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Oxford Companion to Food

Oxford Companion to Food

By Alan Davidson

Published 2014

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Croquette a French culinary term which was adopted into English too, as long ago as the beginning of the 18th century. Ayto (1993) points out that Phillipps (1706) gave the following meaning: ‘In Cookery, Croquets are a certain Compound made of delicious Stuff’d Meat, some of the bigness of an Egg, and others of a Walnut.’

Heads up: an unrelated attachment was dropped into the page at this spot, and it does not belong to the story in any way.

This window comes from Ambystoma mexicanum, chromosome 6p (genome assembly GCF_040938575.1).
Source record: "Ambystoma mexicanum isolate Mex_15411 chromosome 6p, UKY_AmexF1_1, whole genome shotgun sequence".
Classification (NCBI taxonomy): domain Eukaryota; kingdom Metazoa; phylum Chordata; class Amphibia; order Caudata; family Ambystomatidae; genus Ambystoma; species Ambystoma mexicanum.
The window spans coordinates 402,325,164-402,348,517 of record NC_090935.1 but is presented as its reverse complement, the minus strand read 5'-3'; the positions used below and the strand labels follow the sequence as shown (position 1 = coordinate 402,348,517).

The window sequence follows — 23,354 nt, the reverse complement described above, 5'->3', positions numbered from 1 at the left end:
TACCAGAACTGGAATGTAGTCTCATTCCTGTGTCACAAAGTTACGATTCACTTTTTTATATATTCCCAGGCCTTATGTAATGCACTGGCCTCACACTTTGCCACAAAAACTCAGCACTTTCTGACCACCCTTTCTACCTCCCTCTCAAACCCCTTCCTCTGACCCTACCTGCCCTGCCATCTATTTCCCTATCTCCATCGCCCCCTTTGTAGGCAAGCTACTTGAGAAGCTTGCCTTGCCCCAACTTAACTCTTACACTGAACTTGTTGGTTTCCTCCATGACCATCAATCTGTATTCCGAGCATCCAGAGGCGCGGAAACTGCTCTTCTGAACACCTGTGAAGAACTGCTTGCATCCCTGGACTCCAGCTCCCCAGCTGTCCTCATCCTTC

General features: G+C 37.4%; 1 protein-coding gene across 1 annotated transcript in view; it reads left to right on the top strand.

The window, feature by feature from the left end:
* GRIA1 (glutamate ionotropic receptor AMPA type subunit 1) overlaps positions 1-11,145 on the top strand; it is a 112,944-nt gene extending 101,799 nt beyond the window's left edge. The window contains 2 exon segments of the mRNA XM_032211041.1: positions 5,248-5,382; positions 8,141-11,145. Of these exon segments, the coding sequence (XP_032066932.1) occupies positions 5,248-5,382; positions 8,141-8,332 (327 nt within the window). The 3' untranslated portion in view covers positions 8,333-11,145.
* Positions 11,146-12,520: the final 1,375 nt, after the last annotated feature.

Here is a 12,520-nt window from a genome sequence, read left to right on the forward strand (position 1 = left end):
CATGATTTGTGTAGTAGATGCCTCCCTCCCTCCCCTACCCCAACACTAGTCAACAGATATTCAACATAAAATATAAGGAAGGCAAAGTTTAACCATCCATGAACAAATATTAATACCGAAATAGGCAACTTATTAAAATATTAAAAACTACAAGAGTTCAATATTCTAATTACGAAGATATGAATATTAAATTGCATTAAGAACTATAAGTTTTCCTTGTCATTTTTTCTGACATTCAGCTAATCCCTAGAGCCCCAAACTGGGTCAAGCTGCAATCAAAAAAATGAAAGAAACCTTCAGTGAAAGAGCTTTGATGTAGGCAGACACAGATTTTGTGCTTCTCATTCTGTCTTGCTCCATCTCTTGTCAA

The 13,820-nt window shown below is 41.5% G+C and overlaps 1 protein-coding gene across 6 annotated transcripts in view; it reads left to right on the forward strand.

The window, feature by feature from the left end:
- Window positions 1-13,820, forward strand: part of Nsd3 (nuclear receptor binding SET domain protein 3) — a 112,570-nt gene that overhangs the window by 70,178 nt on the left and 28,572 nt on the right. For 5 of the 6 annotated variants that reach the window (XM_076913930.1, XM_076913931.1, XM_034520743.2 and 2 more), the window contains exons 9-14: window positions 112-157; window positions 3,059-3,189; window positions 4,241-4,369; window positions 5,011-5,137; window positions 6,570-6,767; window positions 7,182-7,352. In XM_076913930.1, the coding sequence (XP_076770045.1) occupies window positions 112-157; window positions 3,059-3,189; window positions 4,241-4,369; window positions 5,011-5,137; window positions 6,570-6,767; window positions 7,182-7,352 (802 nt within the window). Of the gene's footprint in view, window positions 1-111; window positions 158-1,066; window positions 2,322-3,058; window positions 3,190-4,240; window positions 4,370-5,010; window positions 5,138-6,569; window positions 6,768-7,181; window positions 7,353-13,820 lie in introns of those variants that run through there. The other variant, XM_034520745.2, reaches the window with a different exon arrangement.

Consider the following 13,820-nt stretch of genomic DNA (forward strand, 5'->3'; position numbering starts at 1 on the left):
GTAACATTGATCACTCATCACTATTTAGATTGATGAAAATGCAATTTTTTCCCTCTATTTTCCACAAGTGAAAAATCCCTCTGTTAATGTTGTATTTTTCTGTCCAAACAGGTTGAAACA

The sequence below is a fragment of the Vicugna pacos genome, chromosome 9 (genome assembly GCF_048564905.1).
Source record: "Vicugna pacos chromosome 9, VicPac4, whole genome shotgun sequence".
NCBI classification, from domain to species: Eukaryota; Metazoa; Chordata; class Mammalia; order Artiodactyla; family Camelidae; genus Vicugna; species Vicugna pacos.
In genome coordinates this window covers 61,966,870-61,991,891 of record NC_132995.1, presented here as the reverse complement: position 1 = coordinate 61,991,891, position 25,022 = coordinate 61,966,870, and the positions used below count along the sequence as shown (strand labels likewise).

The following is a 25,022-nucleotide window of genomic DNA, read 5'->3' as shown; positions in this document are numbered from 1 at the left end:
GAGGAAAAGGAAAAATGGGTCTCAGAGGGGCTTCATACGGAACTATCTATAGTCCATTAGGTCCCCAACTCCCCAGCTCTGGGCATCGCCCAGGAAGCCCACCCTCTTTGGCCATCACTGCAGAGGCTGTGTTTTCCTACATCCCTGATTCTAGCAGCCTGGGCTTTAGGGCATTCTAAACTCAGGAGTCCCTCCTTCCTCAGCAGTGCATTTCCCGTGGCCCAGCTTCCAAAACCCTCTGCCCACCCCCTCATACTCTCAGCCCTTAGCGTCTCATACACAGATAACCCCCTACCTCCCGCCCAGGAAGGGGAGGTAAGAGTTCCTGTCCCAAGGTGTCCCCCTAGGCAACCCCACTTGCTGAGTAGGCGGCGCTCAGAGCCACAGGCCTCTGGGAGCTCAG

As Phillipps thus indicated, a croquette is always quite small, but highly variable in shape (a ball, a cylinder, an egg shape, a rectangle, etc.); the basic ingredient is either vegetable or meat or fish (although occasionally something sweet) which is puréed or diced and bound together with a thick velouté sauce or panada; cooking is achieved by coating the croquette with breadcrumbs and deep-frying it, so that the exterior becomes golden and ‘crunchy’ (croquant). Potato croquettes are frequently met. Croquettes of salt cod are especially good.